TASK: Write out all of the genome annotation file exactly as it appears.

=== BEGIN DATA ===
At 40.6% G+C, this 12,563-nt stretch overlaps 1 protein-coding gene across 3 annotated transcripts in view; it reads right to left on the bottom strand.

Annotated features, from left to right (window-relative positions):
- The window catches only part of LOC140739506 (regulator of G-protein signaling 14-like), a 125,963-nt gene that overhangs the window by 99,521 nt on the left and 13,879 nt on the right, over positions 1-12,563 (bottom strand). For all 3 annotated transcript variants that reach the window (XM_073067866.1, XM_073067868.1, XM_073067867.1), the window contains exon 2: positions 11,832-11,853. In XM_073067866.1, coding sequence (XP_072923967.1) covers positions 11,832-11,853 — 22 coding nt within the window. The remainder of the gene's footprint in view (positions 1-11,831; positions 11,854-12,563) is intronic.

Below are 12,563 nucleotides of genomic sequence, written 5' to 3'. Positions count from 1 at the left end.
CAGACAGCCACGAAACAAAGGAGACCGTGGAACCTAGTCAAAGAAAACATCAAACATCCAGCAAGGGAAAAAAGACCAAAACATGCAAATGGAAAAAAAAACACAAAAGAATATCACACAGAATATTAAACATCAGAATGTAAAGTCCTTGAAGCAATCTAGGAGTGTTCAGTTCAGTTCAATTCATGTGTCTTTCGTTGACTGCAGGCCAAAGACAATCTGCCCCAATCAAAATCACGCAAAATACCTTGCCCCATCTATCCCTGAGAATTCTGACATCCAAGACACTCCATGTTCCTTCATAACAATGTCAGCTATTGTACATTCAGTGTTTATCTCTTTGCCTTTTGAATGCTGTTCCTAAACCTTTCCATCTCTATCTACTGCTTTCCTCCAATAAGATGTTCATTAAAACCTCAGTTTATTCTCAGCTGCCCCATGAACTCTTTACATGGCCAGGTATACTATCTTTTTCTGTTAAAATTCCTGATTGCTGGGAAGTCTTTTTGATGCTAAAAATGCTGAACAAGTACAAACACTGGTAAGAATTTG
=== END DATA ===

At 40.6% G+C, this 12,563-nt stretch overlaps 1 protein-coding gene across 3 annotated transcripts in view; it reads right to left on the bottom strand.

Annotated features, from left to right (window-relative positions):
- The window catches only part of LOC140739506 (regulator of G-protein signaling 14-like), a 125,963-nt gene that overhangs the window by 99,521 nt on the left and 13,879 nt on the right, over positions 1-12,563 (bottom strand). For all 3 annotated transcript variants that reach the window (XM_073067866.1, XM_073067868.1, XM_073067867.1), the window contains exon 2: positions 11,832-11,853. In XM_073067866.1, coding sequence (XP_072923967.1) covers positions 11,832-11,853 — 22 coding nt within the window. The remainder of the gene's footprint in view (positions 1-11,831; positions 11,854-12,563) is intronic.

Below are 12,563 nucleotides of genomic sequence, written 5' to 3'. Positions count from 1 at the left end.
CAGACAGCCACGAAACAAAGGAGACCGTGGAACCTAGTCAAAGAAAACATCAAACATCCAGCAAGGGAAAAAAGACCAAAACATGCAAATGGAAAAAAAAACACAAAAGAATATCACACAGAATATTAAACATCAGAATGTAAAGTCCTTGAAGCAATCTAGGAGTGTTCAGTTCAGTTCAATTCATGTGTCTTTCGTTGACTGCAGGCCAAAGACAATCTGCCCCAATCAAAATCACGCAAAATACCTTGCCCCATCTATCCCTGAGAATTCTGACATCCAAGACACTCCATGTTCCTTCATAACAATGTCAGCTATTGTACATTCAGTGTTTATCTCTTTGCCTTTTGAATGCTGTTCCTAAACCTTTCCATCTCTATCTACTGCTTTCCTCCAATAAGATGTTCATTAAAACCTCAGTTTATTCTCAGCTGCCCCATGAACTCTTTACATGGCCAGGTATACTATCTTTTTCTGTTAAAATTCCTGATTGCTGGGAAGTCTTTTTGATGCTAAAAATGCTGAACAAGTACAAACACTGGTAAGAATTTG